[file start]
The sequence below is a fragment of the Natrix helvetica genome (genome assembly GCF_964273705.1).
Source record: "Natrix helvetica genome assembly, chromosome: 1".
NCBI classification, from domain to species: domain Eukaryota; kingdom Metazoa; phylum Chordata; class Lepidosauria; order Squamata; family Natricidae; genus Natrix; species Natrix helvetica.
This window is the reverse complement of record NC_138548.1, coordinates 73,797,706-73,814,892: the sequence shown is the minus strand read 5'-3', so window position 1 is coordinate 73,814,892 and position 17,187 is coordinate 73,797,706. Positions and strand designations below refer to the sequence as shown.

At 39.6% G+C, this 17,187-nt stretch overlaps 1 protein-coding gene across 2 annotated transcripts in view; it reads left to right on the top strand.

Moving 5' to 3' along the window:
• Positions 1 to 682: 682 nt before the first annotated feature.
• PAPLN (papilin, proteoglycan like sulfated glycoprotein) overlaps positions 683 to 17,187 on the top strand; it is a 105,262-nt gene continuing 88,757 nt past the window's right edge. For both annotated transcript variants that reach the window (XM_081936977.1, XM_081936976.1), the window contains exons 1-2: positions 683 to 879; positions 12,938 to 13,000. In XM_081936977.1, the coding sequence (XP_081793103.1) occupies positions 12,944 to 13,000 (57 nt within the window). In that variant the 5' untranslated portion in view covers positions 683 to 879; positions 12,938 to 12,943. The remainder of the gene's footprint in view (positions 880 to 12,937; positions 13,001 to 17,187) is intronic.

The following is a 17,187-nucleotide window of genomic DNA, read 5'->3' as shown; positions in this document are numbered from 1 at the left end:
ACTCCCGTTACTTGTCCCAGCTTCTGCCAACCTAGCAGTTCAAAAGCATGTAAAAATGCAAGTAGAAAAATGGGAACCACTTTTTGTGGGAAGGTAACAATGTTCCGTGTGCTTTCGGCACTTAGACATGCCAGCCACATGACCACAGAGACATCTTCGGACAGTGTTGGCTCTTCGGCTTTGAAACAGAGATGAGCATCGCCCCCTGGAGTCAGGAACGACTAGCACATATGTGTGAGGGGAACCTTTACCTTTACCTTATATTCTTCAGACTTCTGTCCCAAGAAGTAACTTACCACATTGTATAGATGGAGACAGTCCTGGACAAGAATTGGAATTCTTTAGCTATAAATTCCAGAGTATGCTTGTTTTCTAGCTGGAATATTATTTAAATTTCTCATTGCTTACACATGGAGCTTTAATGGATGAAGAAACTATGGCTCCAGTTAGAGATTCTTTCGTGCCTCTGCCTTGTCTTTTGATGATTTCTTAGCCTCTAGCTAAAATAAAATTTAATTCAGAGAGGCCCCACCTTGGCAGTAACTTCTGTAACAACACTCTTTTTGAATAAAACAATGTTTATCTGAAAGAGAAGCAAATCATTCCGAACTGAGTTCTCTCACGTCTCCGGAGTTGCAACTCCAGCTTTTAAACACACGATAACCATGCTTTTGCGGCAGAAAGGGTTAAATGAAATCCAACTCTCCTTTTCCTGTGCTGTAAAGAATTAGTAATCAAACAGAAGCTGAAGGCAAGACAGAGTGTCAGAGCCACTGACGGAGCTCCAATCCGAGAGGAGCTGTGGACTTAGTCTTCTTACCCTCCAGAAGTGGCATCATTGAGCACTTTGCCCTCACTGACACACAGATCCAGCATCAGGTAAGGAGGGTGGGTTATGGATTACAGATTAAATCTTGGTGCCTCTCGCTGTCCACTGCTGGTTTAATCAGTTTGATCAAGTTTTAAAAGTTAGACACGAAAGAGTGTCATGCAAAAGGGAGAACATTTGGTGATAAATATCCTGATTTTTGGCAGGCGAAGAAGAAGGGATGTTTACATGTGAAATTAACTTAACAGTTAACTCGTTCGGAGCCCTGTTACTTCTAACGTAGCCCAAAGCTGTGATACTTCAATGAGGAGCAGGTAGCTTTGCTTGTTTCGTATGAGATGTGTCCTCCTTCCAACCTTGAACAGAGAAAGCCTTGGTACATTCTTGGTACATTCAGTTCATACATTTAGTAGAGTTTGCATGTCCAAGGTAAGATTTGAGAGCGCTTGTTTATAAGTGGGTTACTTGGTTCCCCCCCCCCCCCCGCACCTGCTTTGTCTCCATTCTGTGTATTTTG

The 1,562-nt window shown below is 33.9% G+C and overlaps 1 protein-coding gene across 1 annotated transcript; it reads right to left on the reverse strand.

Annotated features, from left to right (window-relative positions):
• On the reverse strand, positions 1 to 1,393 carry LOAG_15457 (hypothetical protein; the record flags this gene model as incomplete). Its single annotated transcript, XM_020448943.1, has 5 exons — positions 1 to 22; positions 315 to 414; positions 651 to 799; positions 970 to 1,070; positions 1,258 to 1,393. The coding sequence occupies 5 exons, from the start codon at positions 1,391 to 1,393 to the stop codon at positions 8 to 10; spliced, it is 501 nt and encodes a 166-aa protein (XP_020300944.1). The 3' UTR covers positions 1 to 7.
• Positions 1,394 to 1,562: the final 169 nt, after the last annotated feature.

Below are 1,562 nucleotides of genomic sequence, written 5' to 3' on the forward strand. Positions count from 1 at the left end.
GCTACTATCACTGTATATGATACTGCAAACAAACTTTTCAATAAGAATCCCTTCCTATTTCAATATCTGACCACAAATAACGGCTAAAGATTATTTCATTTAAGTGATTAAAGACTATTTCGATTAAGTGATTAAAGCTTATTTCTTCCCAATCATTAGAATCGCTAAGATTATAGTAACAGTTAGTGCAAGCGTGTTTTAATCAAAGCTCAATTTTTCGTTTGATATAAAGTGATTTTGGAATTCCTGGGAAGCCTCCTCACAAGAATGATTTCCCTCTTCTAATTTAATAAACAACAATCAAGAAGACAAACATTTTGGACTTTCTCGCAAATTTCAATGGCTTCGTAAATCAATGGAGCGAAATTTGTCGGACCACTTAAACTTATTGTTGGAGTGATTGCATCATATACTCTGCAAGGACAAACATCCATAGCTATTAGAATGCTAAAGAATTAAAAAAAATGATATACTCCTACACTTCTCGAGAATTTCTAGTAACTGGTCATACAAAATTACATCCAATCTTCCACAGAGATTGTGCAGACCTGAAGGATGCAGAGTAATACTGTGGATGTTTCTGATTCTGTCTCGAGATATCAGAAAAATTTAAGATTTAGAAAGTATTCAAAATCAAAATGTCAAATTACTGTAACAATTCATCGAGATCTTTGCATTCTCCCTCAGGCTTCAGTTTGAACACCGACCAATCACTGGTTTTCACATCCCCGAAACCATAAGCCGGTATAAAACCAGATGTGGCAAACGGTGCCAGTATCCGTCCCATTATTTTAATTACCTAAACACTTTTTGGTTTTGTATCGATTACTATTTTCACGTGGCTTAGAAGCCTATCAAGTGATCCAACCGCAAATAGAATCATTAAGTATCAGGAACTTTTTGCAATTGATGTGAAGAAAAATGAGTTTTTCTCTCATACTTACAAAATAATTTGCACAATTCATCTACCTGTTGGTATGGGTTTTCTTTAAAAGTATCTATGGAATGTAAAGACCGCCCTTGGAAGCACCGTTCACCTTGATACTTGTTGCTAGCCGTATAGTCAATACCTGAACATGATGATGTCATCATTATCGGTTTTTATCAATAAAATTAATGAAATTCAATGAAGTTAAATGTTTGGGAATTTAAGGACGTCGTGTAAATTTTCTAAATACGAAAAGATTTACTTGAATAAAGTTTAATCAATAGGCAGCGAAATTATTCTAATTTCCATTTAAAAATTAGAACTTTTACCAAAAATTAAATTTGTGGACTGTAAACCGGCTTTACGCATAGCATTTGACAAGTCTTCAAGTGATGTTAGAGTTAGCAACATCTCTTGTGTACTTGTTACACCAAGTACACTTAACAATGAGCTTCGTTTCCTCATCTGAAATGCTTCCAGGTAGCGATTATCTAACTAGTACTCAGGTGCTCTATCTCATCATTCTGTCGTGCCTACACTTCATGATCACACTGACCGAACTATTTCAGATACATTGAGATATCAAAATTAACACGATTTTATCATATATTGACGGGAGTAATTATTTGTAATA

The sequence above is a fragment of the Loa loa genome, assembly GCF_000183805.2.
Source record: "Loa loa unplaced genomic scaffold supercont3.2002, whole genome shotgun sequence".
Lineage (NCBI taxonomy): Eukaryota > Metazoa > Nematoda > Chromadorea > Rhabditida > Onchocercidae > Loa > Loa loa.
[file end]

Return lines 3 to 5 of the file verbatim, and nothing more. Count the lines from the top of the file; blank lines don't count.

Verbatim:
NCBI classification, from domain to species: domain Eukaryota; kingdom Metazoa; phylum Chordata; class Lepidosauria; order Squamata; family Natricidae; genus Natrix; species Natrix helvetica.
This window is the reverse complement of record NC_138548.1, coordinates 73,797,706-73,814,892: the sequence shown is the minus strand read 5'-3', so window position 1 is coordinate 73,814,892 and position 17,187 is coordinate 73,797,706. Positions and strand designations below refer to the sequence as shown.

At 39.6% G+C, this 17,187-nt stretch overlaps 1 protein-coding gene across 2 annotated transcripts in view; it reads left to right on the top strand.